Southeast Asia is the region of Asia to the east of India and south of China, consisting of both a continental mainland and a series of archipelagos. The mainland portion consists of Cambodia, Laos, Myanmar/Burma, Thailand, Vietnam, and Singapore. The portion at sea consists of Indonesia, the Philippines, and Brunei. Malaysia is unique in having a portion on the mainland and a portion on the island of Borneo.
Check out this selection of books featuring Southeast Asian stories written by authors of Southeast Asian heritage!
Afterland by Mai Der Vang
Afterland is a powerful, essential collection of poetry that recounts with devastating detail the Hmong exodus from Laos and the fate of thousands of refugees seeking asylum. Mai Der Vang is telling the story of her own family and by doing so, she also provides an essential history of the Hmong culture’s ongoing resilience in exile. Many of these poems are written in the voices of those fleeing unbearable violence after U.S. forces recruited Hmong fighters in Laos in the Secret War against communism, only to abandon them after that war went awry. That history is little known, but the three hundred thousand Hmong now living in the United States are living proof of its aftermath.
With poems of extraordinary force and grace, Afterland holds an original place in American poetry and lands with a sense of humanity saved, of outrage, of a deep tradition broken by war and ocean but still intact, remembered, and lived. – From Publisher
Afterparties by Anthony Veasna So
A vibrant story collection about Cambodian-American life—immersive and comic, yet unsparing—that offers profound insight into the intimacy of queer and immigrant communities.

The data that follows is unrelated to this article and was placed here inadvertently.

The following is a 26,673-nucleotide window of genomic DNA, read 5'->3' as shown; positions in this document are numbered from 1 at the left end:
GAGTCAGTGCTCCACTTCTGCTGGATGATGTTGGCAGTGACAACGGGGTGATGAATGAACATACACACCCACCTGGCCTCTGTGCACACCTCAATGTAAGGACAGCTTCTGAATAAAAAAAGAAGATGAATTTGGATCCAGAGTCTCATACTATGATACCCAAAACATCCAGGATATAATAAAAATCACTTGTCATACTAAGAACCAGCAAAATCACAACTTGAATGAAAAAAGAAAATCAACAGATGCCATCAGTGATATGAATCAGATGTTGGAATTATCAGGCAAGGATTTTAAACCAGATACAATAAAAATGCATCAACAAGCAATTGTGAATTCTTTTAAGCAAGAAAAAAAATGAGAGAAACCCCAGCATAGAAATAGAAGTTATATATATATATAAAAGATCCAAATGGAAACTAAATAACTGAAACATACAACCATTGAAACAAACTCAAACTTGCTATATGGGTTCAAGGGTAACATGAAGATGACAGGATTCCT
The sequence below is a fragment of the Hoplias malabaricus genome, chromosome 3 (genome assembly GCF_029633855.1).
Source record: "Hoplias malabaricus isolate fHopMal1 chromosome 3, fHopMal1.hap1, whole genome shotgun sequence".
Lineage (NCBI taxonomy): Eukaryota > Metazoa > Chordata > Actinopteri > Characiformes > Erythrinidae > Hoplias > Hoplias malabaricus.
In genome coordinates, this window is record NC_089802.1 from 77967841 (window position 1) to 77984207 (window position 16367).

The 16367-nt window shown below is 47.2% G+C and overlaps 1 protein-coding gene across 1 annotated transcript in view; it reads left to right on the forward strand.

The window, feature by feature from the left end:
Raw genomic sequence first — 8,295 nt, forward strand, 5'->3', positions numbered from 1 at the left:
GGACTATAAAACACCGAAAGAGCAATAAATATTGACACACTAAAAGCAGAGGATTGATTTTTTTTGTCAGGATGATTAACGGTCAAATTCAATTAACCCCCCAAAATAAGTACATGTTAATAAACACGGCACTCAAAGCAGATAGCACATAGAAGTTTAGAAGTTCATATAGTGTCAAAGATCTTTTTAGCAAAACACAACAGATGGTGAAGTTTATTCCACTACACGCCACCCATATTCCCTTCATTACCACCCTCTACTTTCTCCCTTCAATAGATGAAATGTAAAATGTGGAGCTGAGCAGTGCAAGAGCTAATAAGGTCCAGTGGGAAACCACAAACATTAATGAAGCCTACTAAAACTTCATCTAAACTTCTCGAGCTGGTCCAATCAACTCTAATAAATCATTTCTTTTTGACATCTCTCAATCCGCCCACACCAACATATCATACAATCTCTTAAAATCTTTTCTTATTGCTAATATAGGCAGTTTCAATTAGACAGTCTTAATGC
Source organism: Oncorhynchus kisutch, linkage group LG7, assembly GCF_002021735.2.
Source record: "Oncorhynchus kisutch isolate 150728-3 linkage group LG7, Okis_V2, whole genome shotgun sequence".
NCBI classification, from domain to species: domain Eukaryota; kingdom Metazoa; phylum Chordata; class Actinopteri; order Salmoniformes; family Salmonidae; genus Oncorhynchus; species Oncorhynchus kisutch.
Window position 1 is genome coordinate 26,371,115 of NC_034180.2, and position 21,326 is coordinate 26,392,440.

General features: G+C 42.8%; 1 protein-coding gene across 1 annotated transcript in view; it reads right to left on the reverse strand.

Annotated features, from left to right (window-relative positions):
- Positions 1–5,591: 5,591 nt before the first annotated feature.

Seamlessly transitioning between the absurd and the tenderhearted, balancing acerbic humor with sharp emotional depth, Afterparties offers an expansive portrait of the lives of Cambodian Americans. As the children of refugees carve out radical new paths for themselves in California, they shoulder the inherited weight of the Khmer Rouge genocide and grapple with the complexities of race, sexuality, friendship, and family.
A high school badminton coach and failing grocery store owner tries to relive his glory days by beating a rising star teenage player. Two drunken brothers attend a wedding afterparty and hatch a plan to expose their shady uncle’s snubbing of the bride and groom. A queer love affair sparks between an older tech entrepreneur trying to launch a “safe space” app and a disillusioned young teacher obsessed with Moby-Dick. And in the sweeping final story, a nine-year-old child learns that his mother survived a racist school shooter.
The stories in Afterparties, “powered by So’s skill with the telling detail, are like beams of wry, affectionate light, falling from different directions on a complicated, struggling, beloved American community” (George Saunders). – From Publisher
America is Not the Heart by Elaine Castillo
How many lives fit in a lifetime?
When Hero De Vera arrives in America–haunted by the political upheaval in the Philippines and disowned by her parents–she’s already on her third. Her uncle gives her a fresh start in the Bay Area, and he doesn’t ask about her past. His younger wife knows enough about the might and secrecy of the De Vera family to keep her head down. But their daughter–the first American-born daughter in the family–can’t resist asking Hero about her damaged hands.